On April 1 the State filed a response to Clementine's objection. The State argued that "[a]ll the parties . . . were on notice that custody would likely be released once OCS verified that [Jermaine] had no Minnesota [Child Protection Services] history. The information . . . was expressly provided so that everybody was on notice that the State anticipated [Jasmine] being released to [her] father."

         Jermaine also filed a motion on April 1 requesting that the court release custody of Jasmine to him and dismiss the case. He asserted that OCS had reviewed his criminal and Child Protection Services records in Minnesota and Alaska and concluded that it had no safety concerns with releasing Jasmine to his custody. Jermaine requested expedited consideration of his motion because he was scheduled to fly out of Alaska on April 2.

         In the meantime the Public Defender Agency identified a conflict of interest that prevented Horowitz from continuing to represent Clementine. On March 31 attorney Brian Camozzi filed a superseding entry of appearance on Clementine's behalf. But, according to Clementine, "correspondence between the parties . . . was directed to . . . Horowitz rather than [Camozzi] until 2:52 PM on April 1."

         Upon receipt of his first email regarding Clementine's case, Camozzi immediately prepared and filed a response opposing Jermaine's motion to release custody. In this opposition, Clementine argued that the court should order OCS to retain custody of Jasmine so that Clementine could conduct discovery and determine whether Jermaine posed a risk to Jasmine's safety. In particular, she raised concerns that Jermaine had abandoned Jasmine under AS 47.10.013 because he had not paid child support in the last three years. Clementine also argued that releasing Jasmine to Jermaine would not be in Jasmine's best interests. She asked the court to deny Jermaine's motion to release custody and to conduct an evidentiary hearing regarding Jasmine's release, noting that since Camozzi had just joined the case, he would need more time to prepare for that hearing.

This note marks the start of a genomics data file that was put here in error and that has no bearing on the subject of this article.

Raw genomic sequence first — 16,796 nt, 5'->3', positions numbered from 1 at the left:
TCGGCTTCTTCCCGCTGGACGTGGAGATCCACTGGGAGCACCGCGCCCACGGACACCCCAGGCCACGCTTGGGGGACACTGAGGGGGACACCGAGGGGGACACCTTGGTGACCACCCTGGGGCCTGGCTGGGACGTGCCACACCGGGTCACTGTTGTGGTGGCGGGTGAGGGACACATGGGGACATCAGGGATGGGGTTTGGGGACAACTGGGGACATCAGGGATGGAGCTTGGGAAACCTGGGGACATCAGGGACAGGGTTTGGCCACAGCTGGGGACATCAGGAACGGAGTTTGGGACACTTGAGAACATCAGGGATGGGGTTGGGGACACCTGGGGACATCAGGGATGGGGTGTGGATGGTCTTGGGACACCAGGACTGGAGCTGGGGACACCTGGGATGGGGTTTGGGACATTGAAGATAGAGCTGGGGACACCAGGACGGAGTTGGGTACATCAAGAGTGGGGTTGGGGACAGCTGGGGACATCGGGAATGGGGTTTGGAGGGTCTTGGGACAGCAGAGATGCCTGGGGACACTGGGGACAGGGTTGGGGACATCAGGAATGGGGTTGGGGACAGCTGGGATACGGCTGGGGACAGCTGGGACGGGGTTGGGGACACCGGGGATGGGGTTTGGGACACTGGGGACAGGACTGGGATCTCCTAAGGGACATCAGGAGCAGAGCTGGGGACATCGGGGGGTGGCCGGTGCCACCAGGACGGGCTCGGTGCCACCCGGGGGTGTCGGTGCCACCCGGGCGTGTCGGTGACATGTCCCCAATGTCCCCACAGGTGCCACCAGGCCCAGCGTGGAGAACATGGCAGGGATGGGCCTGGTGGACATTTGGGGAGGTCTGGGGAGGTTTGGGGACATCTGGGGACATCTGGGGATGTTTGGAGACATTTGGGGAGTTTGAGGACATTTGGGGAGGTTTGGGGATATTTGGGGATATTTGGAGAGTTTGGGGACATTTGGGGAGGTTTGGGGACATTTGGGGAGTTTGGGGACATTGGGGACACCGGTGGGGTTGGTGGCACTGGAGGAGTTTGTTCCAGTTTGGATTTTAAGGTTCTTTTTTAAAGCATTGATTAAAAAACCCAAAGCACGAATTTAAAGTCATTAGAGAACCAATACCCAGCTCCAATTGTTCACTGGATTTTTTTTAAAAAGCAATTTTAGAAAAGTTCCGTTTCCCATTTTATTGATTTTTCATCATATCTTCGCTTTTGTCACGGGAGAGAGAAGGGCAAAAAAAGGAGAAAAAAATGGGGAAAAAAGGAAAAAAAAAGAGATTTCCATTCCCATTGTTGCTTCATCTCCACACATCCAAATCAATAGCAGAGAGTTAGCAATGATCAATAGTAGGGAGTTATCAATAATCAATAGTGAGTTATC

At the April 2 temporary custody hearing, OCS and the guardian ad litem both supported Jermaine's motion. Clementine repeated her request that the court keep Jasmine in foster care until the court could hold an evidentiary hearing on Jermaine's history with child support obligations and whether his lack of contact might amount to abandonment of Jasmine.

         At the end of the hearing the superior court concluded that there was not "sufficient information . . . to make any kind of finding that release to [Jermaine] is not appropriate." The court explained that Clementine could not directly bring child in need of aid allegations against Jermaine because "it's the State['s] . . . decision whether or not to move forward with such allegations, and the State . . . is not doing so in this case, has not done so, and has pretty clearly stated that they have no intention of doing so." But the court reasoned that "to the extent that [Clementine was] making a request under [CINA Rule 6] . . . to grant emergency custody to [OCS], " such a request would fail because her petition was not "supported by a statement of fact sufficient to show that [Jasmine] is in need of aid and is in a condition which requires the immediate assumption of custody [by OCS]."[2] Accordingly, the court released Jasmine from OCS custody and dismissed the case.